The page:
St. Albans: "Beating the Bounds" since 1250!

The English city of St. Albans takes its history seriously and celebrates yearly with the Beating of the Bounds, a procession dating to the mid 13th century which marks the boundaries of the town.

Westminster Abbey's "carpet of stone" revealed

A two-year restoration project has revealed the breathtaking details of a medieval mosaic pavement, depicting the end of the world, in the floor of London's Westminster Abbey. The floor was originally constructed in the 1260s by Henry III>

Scottish Parliament Archive launched

An online archive of the proceedings of the original Scottish Parliament from its first surviving act of 1235 to its dissolution in 1707 has been launched.

Iowa Digital Library celebrates 100,000th item with 13th century manuscript

A 13th century page from the workshop of William de Brailes was digitized and added to the Iowa Digital Library as its 100,000th item.

Tower lions from northwest Africa

Recent study of a pair of lion skulls discovered during excavations of the Tower of London reveals that the lions originated near the Barbary Coast of Northwest Africa. The skulls, which dated from the 13th or 14th centuries, were carbon dated and tested for DNA.

Ceramics trade between Israel and China flourished in Crusader times

New research from the University of Haifa shows that a healthy trade existed between the eastern Mediterranean and China during the 12th and 13th centuries. The trade consisted mainly of ceramics and pottery.

Riding to rescue vital record of English Medieval Knights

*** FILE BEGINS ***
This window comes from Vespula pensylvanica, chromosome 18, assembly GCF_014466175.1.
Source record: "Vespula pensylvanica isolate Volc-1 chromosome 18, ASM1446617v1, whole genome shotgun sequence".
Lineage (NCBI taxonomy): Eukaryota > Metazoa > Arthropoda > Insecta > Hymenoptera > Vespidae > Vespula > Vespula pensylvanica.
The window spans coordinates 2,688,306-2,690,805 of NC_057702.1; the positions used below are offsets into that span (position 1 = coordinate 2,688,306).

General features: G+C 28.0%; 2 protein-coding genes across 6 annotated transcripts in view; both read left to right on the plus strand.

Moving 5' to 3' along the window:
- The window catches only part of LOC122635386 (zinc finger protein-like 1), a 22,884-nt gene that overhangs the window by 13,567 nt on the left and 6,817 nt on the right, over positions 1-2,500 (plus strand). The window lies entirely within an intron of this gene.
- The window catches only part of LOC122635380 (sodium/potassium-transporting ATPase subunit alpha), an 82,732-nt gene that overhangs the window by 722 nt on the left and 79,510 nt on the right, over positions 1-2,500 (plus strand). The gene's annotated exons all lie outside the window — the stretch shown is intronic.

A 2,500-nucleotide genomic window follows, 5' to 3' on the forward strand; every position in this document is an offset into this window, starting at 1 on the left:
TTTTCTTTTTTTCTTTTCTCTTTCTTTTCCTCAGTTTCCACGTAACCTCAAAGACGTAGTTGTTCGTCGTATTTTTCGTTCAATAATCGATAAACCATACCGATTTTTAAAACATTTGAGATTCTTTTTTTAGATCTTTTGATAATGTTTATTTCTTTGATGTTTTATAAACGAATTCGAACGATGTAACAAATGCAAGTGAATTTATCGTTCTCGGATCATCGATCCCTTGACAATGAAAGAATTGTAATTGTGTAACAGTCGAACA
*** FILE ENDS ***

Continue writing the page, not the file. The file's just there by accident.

A Culture Minister in England has temporarily blocked export of the Dering Roll, the earliest English roll of arms, in order to "provide a last chance to raise the money to keep the roll in the United Kingdom."

700-year-old Magna Carta to be displayed at the National Archives

Starting March 12, 2008, a handwritten copy of the Magna Carta will go on display at the West Rotunda Gallery of the National Archives Building in Washington DC.

Medieval scandals in three new books

Medieval scandals are the hot reads of the day according to London Times reviwer Nicholas Vincent who reviews three new books dealing with powerful men - and women - of the Middle Ages.

"Magna Carta and the World of King John" at Penn State

The Magna Carta will be the focus of this year's Medieval Conference at Pennsylvania State University March 28-29, 2008. The conference will "examine various groups and institutions of that society, in attempt to fill in the background of the Great Charter: the world of King John, and additional sessions will deal with teaching about Magna Carta and its time period.